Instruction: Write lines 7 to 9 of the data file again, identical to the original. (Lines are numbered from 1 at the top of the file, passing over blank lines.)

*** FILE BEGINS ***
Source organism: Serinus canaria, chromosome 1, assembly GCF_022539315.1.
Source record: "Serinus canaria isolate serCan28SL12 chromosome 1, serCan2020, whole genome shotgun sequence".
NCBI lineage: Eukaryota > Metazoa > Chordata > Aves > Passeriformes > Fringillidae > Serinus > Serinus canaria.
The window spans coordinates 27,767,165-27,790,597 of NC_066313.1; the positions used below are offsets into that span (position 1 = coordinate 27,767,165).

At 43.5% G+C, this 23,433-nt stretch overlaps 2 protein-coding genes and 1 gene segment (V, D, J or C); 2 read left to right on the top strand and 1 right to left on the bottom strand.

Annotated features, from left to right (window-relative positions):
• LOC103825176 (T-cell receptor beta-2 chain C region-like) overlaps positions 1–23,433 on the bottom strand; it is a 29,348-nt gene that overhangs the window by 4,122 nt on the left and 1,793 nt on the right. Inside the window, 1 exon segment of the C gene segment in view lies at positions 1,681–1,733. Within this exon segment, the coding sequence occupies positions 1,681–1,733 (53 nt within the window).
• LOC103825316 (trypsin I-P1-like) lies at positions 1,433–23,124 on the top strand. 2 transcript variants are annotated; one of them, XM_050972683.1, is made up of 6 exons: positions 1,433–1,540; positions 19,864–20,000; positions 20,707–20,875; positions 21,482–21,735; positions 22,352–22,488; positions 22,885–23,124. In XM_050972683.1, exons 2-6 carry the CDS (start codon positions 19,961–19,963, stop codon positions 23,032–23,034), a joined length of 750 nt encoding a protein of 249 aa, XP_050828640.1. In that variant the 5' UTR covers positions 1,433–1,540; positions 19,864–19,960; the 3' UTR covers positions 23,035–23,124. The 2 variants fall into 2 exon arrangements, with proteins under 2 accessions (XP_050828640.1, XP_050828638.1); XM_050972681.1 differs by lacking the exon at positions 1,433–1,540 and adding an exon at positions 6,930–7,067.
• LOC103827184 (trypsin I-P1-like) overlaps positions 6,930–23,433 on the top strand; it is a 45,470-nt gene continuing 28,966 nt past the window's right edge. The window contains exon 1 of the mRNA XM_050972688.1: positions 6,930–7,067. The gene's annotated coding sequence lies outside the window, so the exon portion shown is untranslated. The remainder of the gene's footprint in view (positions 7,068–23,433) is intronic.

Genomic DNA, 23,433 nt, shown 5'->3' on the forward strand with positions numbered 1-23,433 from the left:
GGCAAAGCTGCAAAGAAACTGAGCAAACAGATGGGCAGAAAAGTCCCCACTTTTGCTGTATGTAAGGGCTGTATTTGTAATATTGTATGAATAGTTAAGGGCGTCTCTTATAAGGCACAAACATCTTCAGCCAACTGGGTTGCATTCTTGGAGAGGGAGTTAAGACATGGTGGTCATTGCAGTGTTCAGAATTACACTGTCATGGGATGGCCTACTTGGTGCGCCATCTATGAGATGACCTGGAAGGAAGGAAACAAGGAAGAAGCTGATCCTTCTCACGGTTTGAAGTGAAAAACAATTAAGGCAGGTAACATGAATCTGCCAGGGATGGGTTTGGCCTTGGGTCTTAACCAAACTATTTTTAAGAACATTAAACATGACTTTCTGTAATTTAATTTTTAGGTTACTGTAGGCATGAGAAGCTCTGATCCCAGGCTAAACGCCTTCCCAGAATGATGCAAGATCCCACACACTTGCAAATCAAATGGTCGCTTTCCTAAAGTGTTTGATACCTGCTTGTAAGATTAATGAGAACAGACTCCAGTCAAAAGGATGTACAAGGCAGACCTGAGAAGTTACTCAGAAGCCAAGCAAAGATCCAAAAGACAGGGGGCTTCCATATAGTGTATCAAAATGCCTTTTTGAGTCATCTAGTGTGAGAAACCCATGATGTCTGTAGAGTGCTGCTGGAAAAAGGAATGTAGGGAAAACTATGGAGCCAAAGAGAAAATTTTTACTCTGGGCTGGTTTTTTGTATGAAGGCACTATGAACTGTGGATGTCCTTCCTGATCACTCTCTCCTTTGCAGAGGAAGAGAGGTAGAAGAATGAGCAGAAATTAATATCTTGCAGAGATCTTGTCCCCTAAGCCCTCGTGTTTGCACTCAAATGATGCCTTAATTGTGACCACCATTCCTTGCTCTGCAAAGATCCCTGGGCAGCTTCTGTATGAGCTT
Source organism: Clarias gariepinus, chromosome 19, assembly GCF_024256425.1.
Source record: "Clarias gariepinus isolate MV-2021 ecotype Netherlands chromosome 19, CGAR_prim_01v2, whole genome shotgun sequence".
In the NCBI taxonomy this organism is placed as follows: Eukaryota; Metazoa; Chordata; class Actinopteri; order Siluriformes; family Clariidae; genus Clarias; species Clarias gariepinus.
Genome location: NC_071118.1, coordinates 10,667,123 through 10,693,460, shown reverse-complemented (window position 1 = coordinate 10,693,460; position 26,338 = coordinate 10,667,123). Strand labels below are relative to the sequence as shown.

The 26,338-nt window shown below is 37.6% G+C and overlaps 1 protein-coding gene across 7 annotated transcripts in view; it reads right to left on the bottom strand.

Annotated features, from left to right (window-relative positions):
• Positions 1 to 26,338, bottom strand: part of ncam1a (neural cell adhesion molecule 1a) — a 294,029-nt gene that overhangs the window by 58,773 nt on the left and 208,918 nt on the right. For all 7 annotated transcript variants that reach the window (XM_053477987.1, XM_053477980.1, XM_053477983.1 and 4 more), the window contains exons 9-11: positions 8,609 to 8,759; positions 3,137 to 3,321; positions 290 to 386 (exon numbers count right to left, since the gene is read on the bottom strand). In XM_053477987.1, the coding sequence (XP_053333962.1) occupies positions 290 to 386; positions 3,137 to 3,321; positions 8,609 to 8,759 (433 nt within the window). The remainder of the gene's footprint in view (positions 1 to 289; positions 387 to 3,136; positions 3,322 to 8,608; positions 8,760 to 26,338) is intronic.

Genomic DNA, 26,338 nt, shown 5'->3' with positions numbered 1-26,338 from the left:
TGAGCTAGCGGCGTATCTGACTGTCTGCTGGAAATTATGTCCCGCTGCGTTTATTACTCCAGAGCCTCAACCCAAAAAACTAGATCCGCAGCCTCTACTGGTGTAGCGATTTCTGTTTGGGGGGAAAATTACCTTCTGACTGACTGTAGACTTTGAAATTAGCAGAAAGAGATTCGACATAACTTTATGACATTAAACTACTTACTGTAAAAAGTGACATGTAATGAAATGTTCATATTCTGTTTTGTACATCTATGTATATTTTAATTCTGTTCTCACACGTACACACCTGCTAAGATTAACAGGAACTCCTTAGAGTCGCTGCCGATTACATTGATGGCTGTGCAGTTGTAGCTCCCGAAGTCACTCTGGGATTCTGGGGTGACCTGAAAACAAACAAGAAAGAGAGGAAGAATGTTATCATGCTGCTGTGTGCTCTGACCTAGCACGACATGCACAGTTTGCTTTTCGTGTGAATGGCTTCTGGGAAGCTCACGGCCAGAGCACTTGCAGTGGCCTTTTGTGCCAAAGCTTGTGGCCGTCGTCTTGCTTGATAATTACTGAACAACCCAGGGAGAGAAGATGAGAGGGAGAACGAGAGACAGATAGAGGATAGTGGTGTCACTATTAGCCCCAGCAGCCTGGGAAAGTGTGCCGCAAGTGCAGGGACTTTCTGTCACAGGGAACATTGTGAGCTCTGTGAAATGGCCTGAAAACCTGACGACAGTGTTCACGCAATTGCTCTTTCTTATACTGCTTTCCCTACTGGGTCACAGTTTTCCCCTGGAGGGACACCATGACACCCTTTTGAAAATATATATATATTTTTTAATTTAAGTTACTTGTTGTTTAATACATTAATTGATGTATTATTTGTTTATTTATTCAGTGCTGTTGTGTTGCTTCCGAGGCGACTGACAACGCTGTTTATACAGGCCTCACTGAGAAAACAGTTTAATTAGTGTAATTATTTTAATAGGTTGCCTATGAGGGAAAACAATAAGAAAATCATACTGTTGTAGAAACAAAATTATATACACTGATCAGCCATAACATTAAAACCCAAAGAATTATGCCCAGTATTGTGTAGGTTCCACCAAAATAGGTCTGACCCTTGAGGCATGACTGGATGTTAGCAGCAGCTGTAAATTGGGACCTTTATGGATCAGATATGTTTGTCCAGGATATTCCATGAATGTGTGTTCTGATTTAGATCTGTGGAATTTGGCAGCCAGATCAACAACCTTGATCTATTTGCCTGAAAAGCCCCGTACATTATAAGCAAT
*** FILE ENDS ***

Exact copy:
• LOC103825176 (T-cell receptor beta-2 chain C region-like) overlaps positions 1–23,433 on the bottom strand; it is a 29,348-nt gene that overhangs the window by 4,122 nt on the left and 1,793 nt on the right. Inside the window, 1 exon segment of the C gene segment in view lies at positions 1,681–1,733. Within this exon segment, the coding sequence occupies positions 1,681–1,733 (53 nt within the window).
• LOC103825316 (trypsin I-P1-like) lies at positions 1,433–23,124 on the top strand. 2 transcript variants are annotated; one of them, XM_050972683.1, is made up of 6 exons: positions 1,433–1,540; positions 19,864–20,000; positions 20,707–20,875; positions 21,482–21,735; positions 22,352–22,488; positions 22,885–23,124. In XM_050972683.1, exons 2-6 carry the CDS (start codon positions 19,961–19,963, stop codon positions 23,032–23,034), a joined length of 750 nt encoding a protein of 249 aa, XP_050828640.1. In that variant the 5' UTR covers positions 1,433–1,540; positions 19,864–19,960; the 3' UTR covers positions 23,035–23,124. The 2 variants fall into 2 exon arrangements, with proteins under 2 accessions (XP_050828640.1, XP_050828638.1); XM_050972681.1 differs by lacking the exon at positions 1,433–1,540 and adding an exon at positions 6,930–7,067.
• LOC103827184 (trypsin I-P1-like) overlaps positions 6,930–23,433 on the top strand; it is a 45,470-nt gene continuing 28,966 nt past the window's right edge. The window contains exon 1 of the mRNA XM_050972688.1: positions 6,930–7,067. The gene's annotated coding sequence lies outside the window, so the exon portion shown is untranslated. The remainder of the gene's footprint in view (positions 7,068–23,433) is intronic.